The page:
Saturday, March 03, 2007

I Saw the Sign: “Zodiac” is an Enjoyable Murder Mystery


I love serial killers. Okay that makes me sound like Ted Bundy; rather, I enjoy learning about what goes on inside a serial murderer’s mind. Some might not think so, but it can be fascinating. I really enjoy the sick ones: Dahmer, Gacy, Gein, you know, the ones that cut people up or turned their home’s crawl space into a foul grave. Can you blame me? I like movies like Saw and Hostel. So, it’s not surprising to find out I was thrilled to learn David Fincher was making another serial killer flick, but the Zodiac? I’ve never found him a very interesting or compelling killer. And to me, besides the fact he was never caught, there’s not much about him that’s fascinating. Therefore is it not surprising that I didn’t absolutely LOVE “Zodiac”? It is a very good film and a fascinating look at the people who literally became obsessed with finding out who this maniac was.

Since most of us know that the Zodiac was never identified (even though some of his victims survived) we can probably guess the film’s ending, but it’s the process in how we get there that’s compelling. The film starts superbly with a young couple in a car in the late sixties. We’re just waiting to see how they get killed and it’s suspenseful. The murder scenes are the best parts of the film. The next couple by the lake is especially good, it’s hard to know where it’s going exactly. The killer shows up with a gun, but they end up being stabbed.

The main characters included San Francisco Chronicle cartoonist and single dad Robert Graysmith (Jake Gyllenhaal). Paul Avery (Robert Downey Jr.) is a writer for the paper. The Zodiac begins by sending cryptic letters to the Chronicle, in code (paging Robert Langdon), in which he demands they be printed in the circulated paper. Soon Inspector David Toschi (Mark Ruffalo) enters the scene as the case’s lead detective. The actors are good, and while many might find this to be an exceptional cast, I found it just good. These are all watchable actors, but none of which I’m a particular fan of. As for the women, I’ve never particularly liked the blandness that is Chloë Sevigny (she’s Gyllenhaal’s blind date and eventual wife).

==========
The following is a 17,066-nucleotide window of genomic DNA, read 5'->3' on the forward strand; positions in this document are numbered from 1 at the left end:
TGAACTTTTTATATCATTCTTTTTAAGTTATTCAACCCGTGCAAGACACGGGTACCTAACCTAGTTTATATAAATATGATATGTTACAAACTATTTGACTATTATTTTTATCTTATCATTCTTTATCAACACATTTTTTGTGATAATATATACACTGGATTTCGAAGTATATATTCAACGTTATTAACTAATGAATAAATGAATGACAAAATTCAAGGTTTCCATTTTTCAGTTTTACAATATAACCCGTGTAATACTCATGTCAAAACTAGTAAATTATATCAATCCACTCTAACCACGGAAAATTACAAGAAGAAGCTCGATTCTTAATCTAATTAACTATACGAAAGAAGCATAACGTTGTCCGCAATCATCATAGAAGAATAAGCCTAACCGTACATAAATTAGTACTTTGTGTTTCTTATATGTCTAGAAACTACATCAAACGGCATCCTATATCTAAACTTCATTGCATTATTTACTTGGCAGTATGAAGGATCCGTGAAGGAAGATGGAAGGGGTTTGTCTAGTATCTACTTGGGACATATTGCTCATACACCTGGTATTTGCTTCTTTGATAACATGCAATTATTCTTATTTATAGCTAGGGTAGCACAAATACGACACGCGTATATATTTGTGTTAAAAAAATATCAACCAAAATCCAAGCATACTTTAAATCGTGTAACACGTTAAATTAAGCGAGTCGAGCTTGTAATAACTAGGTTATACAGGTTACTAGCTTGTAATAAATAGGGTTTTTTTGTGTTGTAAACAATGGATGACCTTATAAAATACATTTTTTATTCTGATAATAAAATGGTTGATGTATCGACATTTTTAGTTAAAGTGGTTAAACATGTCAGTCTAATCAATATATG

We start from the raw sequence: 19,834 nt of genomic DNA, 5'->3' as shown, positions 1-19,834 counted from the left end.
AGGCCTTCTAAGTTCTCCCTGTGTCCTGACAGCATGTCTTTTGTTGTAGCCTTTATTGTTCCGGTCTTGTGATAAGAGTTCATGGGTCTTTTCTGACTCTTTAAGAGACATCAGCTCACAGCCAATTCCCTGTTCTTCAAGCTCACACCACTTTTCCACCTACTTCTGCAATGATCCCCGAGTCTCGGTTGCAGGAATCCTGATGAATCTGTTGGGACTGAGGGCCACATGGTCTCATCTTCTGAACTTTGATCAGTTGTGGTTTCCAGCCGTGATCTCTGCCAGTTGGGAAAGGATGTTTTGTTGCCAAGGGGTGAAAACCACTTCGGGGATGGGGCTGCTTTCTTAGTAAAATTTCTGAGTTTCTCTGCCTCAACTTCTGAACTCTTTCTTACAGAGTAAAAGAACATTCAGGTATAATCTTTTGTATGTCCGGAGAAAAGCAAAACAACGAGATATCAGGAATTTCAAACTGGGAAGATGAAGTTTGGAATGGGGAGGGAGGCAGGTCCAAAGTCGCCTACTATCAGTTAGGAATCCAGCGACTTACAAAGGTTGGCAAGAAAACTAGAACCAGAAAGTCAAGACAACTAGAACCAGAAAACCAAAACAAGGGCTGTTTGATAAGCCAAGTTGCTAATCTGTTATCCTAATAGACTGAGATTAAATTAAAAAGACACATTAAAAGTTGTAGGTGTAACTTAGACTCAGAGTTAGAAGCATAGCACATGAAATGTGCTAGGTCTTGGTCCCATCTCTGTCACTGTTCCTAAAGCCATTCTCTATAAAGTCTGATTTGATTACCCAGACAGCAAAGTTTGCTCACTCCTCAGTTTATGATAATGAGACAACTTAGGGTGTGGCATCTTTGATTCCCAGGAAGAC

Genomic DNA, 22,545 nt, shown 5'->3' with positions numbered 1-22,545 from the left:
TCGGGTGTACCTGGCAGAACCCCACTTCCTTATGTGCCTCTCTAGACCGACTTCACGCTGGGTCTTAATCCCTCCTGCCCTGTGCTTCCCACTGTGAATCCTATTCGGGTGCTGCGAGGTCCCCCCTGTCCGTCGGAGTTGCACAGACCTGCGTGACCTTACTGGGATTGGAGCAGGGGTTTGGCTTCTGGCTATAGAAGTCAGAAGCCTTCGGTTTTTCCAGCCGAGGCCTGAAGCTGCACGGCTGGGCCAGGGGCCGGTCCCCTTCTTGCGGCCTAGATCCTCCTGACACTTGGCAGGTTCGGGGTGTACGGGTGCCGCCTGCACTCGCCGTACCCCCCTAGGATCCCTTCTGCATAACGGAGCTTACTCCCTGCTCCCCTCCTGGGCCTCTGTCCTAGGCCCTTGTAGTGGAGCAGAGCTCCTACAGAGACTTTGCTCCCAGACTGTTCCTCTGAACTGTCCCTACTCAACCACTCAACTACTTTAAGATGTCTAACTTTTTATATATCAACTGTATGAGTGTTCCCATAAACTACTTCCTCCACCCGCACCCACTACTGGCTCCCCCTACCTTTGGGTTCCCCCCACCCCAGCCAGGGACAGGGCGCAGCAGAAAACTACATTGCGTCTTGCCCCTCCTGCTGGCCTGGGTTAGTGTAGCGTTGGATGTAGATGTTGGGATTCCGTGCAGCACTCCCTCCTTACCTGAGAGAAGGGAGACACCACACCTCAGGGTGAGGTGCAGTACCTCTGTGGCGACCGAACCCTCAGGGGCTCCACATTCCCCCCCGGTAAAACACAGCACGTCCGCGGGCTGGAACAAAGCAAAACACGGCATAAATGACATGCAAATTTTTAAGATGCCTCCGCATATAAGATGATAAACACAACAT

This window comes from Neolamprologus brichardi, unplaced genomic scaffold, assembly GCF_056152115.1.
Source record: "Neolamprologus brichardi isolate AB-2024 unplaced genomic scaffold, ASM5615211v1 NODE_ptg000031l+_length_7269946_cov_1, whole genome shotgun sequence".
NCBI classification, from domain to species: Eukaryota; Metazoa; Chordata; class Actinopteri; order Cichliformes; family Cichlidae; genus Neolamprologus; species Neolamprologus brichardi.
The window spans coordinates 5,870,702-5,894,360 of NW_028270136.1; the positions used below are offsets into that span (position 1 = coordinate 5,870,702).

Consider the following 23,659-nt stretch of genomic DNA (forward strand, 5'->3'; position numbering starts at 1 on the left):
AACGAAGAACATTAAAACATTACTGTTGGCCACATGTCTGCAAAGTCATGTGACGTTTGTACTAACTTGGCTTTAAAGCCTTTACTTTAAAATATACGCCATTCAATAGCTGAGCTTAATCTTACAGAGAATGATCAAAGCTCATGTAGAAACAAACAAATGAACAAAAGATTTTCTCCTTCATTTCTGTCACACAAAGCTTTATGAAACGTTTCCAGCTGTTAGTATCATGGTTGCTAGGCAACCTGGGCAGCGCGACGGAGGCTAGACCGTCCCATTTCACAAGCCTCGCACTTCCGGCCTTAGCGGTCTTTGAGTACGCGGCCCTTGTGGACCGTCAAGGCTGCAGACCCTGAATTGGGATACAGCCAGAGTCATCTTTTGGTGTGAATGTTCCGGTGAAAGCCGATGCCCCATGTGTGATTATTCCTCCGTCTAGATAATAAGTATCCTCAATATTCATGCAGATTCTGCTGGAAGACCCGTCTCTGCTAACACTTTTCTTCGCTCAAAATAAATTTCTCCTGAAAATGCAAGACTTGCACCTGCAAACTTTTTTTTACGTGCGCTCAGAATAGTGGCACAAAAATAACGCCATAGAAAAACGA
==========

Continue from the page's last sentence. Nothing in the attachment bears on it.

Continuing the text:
While the film is long, that’s not a problem. The film runs smoothly and is moderately intriguing, but the film’s second half (which has no more murder scenes) gets slightly hysterical when Robert takes over (Paul has a complete collapse and leaves the paper) and becomes obsessed with the finding out the killer’s identity. Downey’s character is a scene-stealer and he’s missed in the fim’s last half.

This is the least David Fincher-esque of all his films (although I’ve never seen The Game). He has some trademark stylistic camera moves and placements. I loved that taxicab aerial view shot. While he played homage to Hitchcock in Panic Room (with fun experimentation with long takes and nifty camera moves), here he pays homage to 70s procedural flicks. This is more of a police mystery rather than psycho thriller, which seem like it could definitely have been released in 1978. It plays more like All the President’s Men than Silence of the Lambs, which isn’t necessarily a bad thing, just unexpected.

Unfortunately we get no real insights into a serial killer’s mind. We don’t get the sense of the fear of what it was like to live in the Bay area during this time, but we get to feel what it was like to be a reporter at a newspaper. That seems odd to me. One scene towards the end that is supposed to be suspenseful isn’t because it would be way too obvious if a certain character just happened to unwittingly step into the killer’s domicile ala Jodie foster at the end of Lambs.
While the film is enjoyable, sophisticated and unexpectedly not overly grotesque, I couldn’t help but feel like the whole thing was procedural. It didn’t feel exactly fresh or new, but I found it a worthwhile cinematic experience. GRADE: B


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